Under Unix, a locale also designates a particular encoding of
code-point sequences into byte sequences. MzScheme generally ignores
this aspect of the locale, with a few notable exceptions:
command-line arguments passed to MzScheme as byte strings are
converted to character strings using the locale's encoding;
command-line strings passed as byte strings to other processes
subprocess) are converted to byte strings using the
locale's encoding; environment variables are converted to and from
strings using the locale's encoding; filesystem paths are converted
to and from strings (for display purposes) using the locale's
encoding; finally, MzScheme provides functions such as
string->bytes/locale to specifically invoke a
A Unix user selects a locale by setting environment variables, such as
LC_ALL. Under Windows and Mac OS X, the operating system
provides other mechanisms for setting the locale. Within MzScheme,
the current locale can be changed by setting the
current-locale parameter (see section 7.9 and
section 184.108.40.206). The locale name within MzScheme is a
string, and the available locale names depend on the platform and its
configuration, but the
"" locale means the current user's
default locale; under Windows and Mac OS X, the encoding for
"" is always UTF-8, and locale-sensitive operations use the
operating system's native interface.1 Setting the current locale
#f makes locale-sensitive operations locale-insensitive,
which means using the Unicode mapping for case operations and using
UTF-8 for encoding.
Each code point from 0 to 127 (i.e., each ASCII character) is encoded by the corresponding byte from 0 to 127.
Other code points are represented by a sequence of two to six bytes, where each byte is in the range 128 to 253. Furthermore, the first byte in the sequence is between 192 and 253, and each subsequent byte is between 128 and 191.
Not every sequence starting with 192-to-253 followed by 128-to-191 encodes a code point. The bytes 254 and 255 are never used to encode any code point.
Every code-point sequence has a unique encoding in bytes, and every valid encoding in bytes has a unique decoding into code points.
For a more complete description of UTF-8, see http://www.cl.cam.ac.uk/~mgk25/unicode.html.
Another useful encoding is Latin-1, where every code point from 0 to 255 is encoded by the corresponding byte, and no other code points can be encoded.2 Every byte sequence is therefore a valid encoding with a unique decoding, but not every character string can be encoded.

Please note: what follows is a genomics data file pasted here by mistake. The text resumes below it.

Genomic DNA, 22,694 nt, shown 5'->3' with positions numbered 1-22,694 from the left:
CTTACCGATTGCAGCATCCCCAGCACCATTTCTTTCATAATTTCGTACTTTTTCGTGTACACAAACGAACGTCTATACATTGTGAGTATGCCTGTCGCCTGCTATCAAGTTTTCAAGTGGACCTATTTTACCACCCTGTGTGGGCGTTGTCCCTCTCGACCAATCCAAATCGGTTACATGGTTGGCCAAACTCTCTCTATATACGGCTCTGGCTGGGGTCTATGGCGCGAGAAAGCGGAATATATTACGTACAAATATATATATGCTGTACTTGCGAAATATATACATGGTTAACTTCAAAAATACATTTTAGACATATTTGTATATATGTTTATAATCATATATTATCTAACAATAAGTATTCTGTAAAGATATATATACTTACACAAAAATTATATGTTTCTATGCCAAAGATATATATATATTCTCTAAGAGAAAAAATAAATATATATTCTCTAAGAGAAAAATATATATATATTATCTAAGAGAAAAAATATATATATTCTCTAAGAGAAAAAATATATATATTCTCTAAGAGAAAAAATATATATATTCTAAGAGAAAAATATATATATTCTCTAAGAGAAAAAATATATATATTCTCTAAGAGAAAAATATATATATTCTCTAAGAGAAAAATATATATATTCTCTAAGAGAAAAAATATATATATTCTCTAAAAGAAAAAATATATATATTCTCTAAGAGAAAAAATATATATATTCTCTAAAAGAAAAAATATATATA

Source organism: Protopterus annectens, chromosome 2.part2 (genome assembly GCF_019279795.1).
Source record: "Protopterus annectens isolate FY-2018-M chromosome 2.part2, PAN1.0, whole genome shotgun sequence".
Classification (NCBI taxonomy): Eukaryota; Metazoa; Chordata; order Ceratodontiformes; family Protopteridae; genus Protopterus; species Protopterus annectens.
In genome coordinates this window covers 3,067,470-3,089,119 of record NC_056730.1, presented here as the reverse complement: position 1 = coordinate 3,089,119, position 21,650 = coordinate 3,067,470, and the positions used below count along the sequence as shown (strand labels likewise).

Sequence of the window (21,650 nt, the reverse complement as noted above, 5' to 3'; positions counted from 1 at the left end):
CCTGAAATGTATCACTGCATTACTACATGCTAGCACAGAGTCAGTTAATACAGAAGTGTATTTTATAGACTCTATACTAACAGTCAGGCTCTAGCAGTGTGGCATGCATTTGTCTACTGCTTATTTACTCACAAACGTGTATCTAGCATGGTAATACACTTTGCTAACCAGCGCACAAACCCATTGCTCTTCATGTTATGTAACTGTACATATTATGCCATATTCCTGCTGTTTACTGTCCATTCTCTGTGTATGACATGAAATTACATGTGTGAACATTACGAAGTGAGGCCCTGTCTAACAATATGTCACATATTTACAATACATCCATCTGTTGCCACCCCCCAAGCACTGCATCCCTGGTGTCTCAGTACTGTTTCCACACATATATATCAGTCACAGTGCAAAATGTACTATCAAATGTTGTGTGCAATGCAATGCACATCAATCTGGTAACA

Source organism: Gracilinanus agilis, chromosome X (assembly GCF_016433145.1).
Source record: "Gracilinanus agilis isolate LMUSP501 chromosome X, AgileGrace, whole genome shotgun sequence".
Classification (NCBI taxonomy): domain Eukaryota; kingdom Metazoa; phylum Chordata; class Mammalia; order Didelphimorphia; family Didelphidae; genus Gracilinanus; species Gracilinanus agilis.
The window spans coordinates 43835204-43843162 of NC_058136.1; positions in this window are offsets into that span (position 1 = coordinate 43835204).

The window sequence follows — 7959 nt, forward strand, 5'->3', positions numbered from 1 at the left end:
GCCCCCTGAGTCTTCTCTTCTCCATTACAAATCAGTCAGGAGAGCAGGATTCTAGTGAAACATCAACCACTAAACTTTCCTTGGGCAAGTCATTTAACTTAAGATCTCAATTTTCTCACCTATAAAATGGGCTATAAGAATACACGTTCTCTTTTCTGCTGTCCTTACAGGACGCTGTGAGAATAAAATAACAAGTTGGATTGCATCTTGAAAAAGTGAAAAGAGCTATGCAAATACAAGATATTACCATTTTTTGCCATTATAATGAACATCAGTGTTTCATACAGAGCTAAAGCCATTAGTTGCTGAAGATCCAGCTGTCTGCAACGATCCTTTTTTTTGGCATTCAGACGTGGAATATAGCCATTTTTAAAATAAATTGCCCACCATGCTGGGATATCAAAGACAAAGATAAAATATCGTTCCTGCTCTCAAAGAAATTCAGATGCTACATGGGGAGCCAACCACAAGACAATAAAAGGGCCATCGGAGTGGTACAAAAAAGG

MzScheme supports these two encodings through functions such as
section 3.6). These functions accept an extra argument so
that an un-encodable character or un-decodeable sequence is replaced
by a specific character or byte, instead of raising an
exception. MzScheme also provides
chars->bytes/locale; typically, a locale-specific encoding
cannot encode all characters, and not all byte sequences are valid
encodings in the encoding.
All ports in MzScheme produce and consume bytes. When a port is
provided to character-based operations, such as
port's bytes are interpreted as a UTF-8 encoding of
characters. Moreover, when tracking position, line, and column
information for an input port, position and column are computed in
terms of decoded characters, rather than bytes.
Bytes streams that correspond to other encodings must be transformed
to or from a UTF-8 byte stream, possibly using a converter produced
bytes-convert (see section 3.6). When an input
port produces a sequence of bytes that is not a valid UTF-8 encoding
in a character-reading context, certain bytes in the sequence are
converted to the character ``?'' (see section 11.1).
Throughout this manual, the syntax for new forms is described using a pattern notation with ellipses. Plain, centered ellipses (···) indicate zero or more repetitions of the preceding pattern. Ellipses with a ``1'' superscript (···1) indicate one or more repetitions of the preceding pattern.
(let-values (((variable ···) expr) ···) body-expr ···1)
The first set of ellipses indicate that any number of
variables, possibly none, can be provided with a single
expr. The second set of ellipses indicate that any number of
((variable ···) expr) combinations, possibly none, can
appear in the parentheses following the
name. The last set of ellipses indicate that a
expression can contain any number of
as long as at least one expression is provided. In describing parts
let-values syntax, the name
variable is used
to refer to a single binding variable in a
Some examples contain simple ellipses (
...), which is an
identifier, albeit one that has special meaning in syntax patterns
Square brackets (``['' and ``]'') are normally treated as parentheses by MzScheme, and this manual uses square brackets as parentheses in example code. However, in describing a MzScheme procedure, this manual uses square brackets to designate optional arguments. For example,
regexp-matchpattern string [start-k end-k])
describes the calling convention for a procedure
string arguments are required, and the
end-k arguments are optional (but
start-k must be
end-k is provided).
In grammar specifications for syntactic forms,
identifier are equivalent, but
variable is often
used when the identifier corresponds to a location that holds a value
at run time.
1 In particular, setting
the LC_ALL and LC_CTYPE environment variables do not
affect the locale
"" under Mac OS X. Use
current-locale to explicitly install the
environment-specified locale, if desired.
2 Technically, Latin-1 (as defined by ISO standard 8859) doesn't include control characters in 0 to 31 and 127 to 159. Like much other software, MzScheme uses an extended definition of Latin-1 that includes those control characters. Beware of encodings that claim to be Latin-1/ISO-8859-1 but that are actually Windows-1252, because Windows-1252 is an extension of Latin-1 that is not a subset of Unicode.